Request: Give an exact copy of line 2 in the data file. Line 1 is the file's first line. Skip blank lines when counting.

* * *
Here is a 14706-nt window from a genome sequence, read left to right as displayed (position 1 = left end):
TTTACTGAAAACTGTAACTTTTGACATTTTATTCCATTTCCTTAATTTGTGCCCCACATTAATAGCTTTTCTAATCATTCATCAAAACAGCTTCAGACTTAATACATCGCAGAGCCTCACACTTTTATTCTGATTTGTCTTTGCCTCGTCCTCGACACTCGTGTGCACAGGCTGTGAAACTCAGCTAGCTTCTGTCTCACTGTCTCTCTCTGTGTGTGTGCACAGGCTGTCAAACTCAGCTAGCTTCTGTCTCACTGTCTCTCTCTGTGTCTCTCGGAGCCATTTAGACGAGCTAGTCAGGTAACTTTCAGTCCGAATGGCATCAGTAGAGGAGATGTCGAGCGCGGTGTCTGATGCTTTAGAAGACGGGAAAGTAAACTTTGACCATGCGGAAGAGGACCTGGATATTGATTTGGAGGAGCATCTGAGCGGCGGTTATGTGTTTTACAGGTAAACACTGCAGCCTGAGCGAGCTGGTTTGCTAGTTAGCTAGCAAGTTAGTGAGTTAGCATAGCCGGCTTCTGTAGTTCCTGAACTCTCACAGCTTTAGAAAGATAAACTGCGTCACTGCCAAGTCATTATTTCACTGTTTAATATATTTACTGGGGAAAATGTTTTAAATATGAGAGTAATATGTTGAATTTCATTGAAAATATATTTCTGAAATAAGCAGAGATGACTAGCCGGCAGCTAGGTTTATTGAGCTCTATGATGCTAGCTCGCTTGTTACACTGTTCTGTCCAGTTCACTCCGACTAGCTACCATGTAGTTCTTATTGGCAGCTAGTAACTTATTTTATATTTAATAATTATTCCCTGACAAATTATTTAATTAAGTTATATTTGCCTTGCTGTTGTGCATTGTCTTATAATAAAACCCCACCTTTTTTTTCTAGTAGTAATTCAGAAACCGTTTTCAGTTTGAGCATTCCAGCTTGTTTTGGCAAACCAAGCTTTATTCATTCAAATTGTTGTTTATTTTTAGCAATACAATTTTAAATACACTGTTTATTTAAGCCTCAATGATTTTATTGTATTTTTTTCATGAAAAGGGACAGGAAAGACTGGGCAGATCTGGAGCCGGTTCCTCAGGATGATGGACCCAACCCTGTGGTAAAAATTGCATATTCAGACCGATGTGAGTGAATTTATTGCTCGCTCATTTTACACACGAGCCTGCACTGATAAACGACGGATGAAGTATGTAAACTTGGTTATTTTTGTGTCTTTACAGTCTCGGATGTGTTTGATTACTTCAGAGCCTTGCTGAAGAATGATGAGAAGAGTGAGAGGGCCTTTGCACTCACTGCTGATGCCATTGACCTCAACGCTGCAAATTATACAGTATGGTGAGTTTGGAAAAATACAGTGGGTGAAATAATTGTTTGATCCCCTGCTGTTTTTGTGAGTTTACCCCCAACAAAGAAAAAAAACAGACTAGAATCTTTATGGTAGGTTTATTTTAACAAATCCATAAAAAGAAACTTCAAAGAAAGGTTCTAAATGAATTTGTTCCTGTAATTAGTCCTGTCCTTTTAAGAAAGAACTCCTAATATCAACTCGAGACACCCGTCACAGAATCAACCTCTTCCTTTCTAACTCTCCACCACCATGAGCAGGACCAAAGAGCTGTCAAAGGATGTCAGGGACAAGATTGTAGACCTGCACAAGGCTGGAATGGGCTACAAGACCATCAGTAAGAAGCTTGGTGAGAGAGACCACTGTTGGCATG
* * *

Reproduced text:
TTTACTGAAAACTGTAACTTTTGACATTTTATTCCATTTCCTTAATTTGTGCCCCACATTAATAGCTTTTCTAATCATTCATCAAAACAGCTTCAGACTTAATACATCGCAGAGCCTCACACTTTTATTCTGATTTGTCTTTGCCTCGTCCTCGACACTCGTGTGCACAGGCTGTGAAACTCAGCTAGCTTCTGTCTCACTGTCTCTCTCTGTGTGTGTGCACAGGCTGTCAAACTCAGCTAGCTTCTGTCTCACTGTCTCTCTCTGTGTCTCTCGGAGCCATTTAGACGAGCTAGTCAGGTAACTTTCAGTCCGAATGGCATCAGTAGAGGAGATGTCGAGCGCGGTGTCTGATGCTTTAGAAGACGGGAAAGTAAACTTTGACCATGCGGAAGAGGACCTGGATATTGATTTGGAGGAGCATCTGAGCGGCGGTTATGTGTTTTACAGGTAAACACTGCAGCCTGAGCGAGCTGGTTTGCTAGTTAGCTAGCAAGTTAGTGAGTTAGCATAGCCGGCTTCTGTAGTTCCTGAACTCTCACAGCTTTAGAAAGATAAACTGCGTCACTGCCAAGTCATTATTTCACTGTTTAATATATTTACTGGGGAAAATGTTTTAAATATGAGAGTAATATGTTGAATTTCATTGAAAATATATTTCTGAAATAAGCAGAGATGACTAGCCGGCAGCTAGGTTTATTGAGCTCTATGATGCTAGCTCGCTTGTTACACTGTTCTGTCCAGTTCACTCCGACTAGCTACCATGTAGTTCTTATTGGCAGCTAGTAACTTATTTTATATTTAATAATTATTCCCTGACAAATTATTTAATTAAGTTATATTTGCCTTGCTGTTGTGCATTGTCTTATAATAAAACCCCACCTTTTTTTTCTAGTAGTAATTCAGAAACCGTTTTCAGTTTGAGCATTCCAGCTTGTTTTGGCAAACCAAGCTTTATTCATTCAAATTGTTGTTTATTTTTAGCAATACAATTTTAAATACACTGTTTATTTAAGCCTCAATGATTTTATTGTATTTTTTTCATGAAAAGGGACAGGAAAGACTGGGCAGATCTGGAGCCGGTTCCTCAGGATGATGGACCCAACCCTGTGGTAAAAATTGCATATTCAGACCGATGTGAGTGAATTTATTGCTCGCTCATTTTACACACGAGCCTGCACTGATAAACGACGGATGAAGTATGTAAACTTGGTTATTTTTGTGTCTTTACAGTCTCGGATGTGTTTGATTACTTCAGAGCCTTGCTGAAGAATGATGAGAAGAGTGAGAGGGCCTTTGCACTCACTGCTGATGCCATTGACCTCAACGCTGCAAATTATACAGTATGGTGAGTTTGGAAAAATACAGTGGGTGAAATAATTGTTTGATCCCCTGCTGTTTTTGTGAGTTTACCCCCAACAAAGAAAAAAAACAGACTAGAATCTTTATGGTAGGTTTATTTTAACAAATCCATAAAAAGAAACTTCAAAGAAAGGTTCTAAATGAATTTGTTCCTGTAATTAGTCCTGTCCTTTTAAGAAAGAACTCCTAATATCAACTCGAGACACCCGTCACAGAATCAACCTCTTCCTTTCTAACTCTCCACCACCATGAGCAGGACCAAAGAGCTGTCAAAGGATGTCAGGGACAAGATTGTAGACCTGCACAAGGCTGGAATGGGCTACAAGACCATCAGTAAGAAGCTTGGTGAGAGAGACCACTGTTGGCATG